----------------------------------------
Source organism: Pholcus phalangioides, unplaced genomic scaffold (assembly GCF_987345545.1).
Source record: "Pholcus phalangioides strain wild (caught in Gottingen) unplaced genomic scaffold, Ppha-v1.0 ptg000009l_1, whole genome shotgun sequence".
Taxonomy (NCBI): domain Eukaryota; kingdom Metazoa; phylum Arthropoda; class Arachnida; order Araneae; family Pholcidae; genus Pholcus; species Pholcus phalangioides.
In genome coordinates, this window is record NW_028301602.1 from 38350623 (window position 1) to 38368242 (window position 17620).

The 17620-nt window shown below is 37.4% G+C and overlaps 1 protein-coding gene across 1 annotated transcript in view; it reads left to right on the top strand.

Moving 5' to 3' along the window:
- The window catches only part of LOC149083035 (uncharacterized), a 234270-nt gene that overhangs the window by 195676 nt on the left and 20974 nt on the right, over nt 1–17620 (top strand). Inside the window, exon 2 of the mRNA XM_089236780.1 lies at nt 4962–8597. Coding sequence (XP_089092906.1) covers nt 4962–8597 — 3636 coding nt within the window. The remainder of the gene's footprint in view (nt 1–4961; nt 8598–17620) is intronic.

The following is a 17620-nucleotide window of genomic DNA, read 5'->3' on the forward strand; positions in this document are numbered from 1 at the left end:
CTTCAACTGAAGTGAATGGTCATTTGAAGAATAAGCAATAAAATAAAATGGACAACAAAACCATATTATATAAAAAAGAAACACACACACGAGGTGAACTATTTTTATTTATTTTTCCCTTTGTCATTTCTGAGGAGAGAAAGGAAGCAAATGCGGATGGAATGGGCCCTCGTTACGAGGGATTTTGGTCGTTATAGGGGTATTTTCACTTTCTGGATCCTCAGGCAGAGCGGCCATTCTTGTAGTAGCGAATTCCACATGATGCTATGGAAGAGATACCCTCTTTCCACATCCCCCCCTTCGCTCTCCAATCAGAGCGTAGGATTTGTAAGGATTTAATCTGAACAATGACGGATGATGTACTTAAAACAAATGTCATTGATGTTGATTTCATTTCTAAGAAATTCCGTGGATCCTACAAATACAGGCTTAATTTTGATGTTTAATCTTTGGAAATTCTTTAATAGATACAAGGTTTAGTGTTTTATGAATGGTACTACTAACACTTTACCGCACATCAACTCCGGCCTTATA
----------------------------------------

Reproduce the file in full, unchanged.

Source organism: Pholcus phalangioides, unplaced genomic scaffold (assembly GCF_987345545.1).
Source record: "Pholcus phalangioides strain wild (caught in Gottingen) unplaced genomic scaffold, Ppha-v1.0 ptg000009l_1, whole genome shotgun sequence".
Taxonomy (NCBI): domain Eukaryota; kingdom Metazoa; phylum Arthropoda; class Arachnida; order Araneae; family Pholcidae; genus Pholcus; species Pholcus phalangioides.
In genome coordinates, this window is record NW_028301602.1 from 38350623 (window position 1) to 38368242 (window position 17620).

The 17620-nt window shown below is 37.4% G+C and overlaps 1 protein-coding gene across 1 annotated transcript in view; it reads left to right on the top strand.

Moving 5' to 3' along the window:
- The window catches only part of LOC149083035 (uncharacterized), a 234270-nt gene that overhangs the window by 195676 nt on the left and 20974 nt on the right, over nt 1–17620 (top strand). Inside the window, exon 2 of the mRNA XM_089236780.1 lies at nt 4962–8597. Coding sequence (XP_089092906.1) covers nt 4962–8597 — 3636 coding nt within the window. The remainder of the gene's footprint in view (nt 1–4961; nt 8598–17620) is intronic.

The following is a 17620-nucleotide window of genomic DNA, read 5'->3' on the forward strand; positions in this document are numbered from 1 at the left end:
CTTCAACTGAAGTGAATGGTCATTTGAAGAATAAGCAATAAAATAAAATGGACAACAAAACCATATTATATAAAAAAGAAACACACACACGAGGTGAACTATTTTTATTTATTTTTCCCTTTGTCATTTCTGAGGAGAGAAAGGAAGCAAATGCGGATGGAATGGGCCCTCGTTACGAGGGATTTTGGTCGTTATAGGGGTATTTTCACTTTCTGGATCCTCAGGCAGAGCGGCCATTCTTGTAGTAGCGAATTCCACATGATGCTATGGAAGAGATACCCTCTTTCCACATCCCCCCCTTCGCTCTCCAATCAGAGCGTAGGATTTGTAAGGATTTAATCTGAACAATGACGGATGATGTACTTAAAACAAATGTCATTGATGTTGATTTCATTTCTAAGAAATTCCGTGGATCCTACAAATACAGGCTTAATTTTGATGTTTAATCTTTGGAAATTCTTTAATAGATACAAGGTTTAGTGTTTTATGAATGGTACTACTAACACTTTACCGCACATCAACTCCGGCCTTATA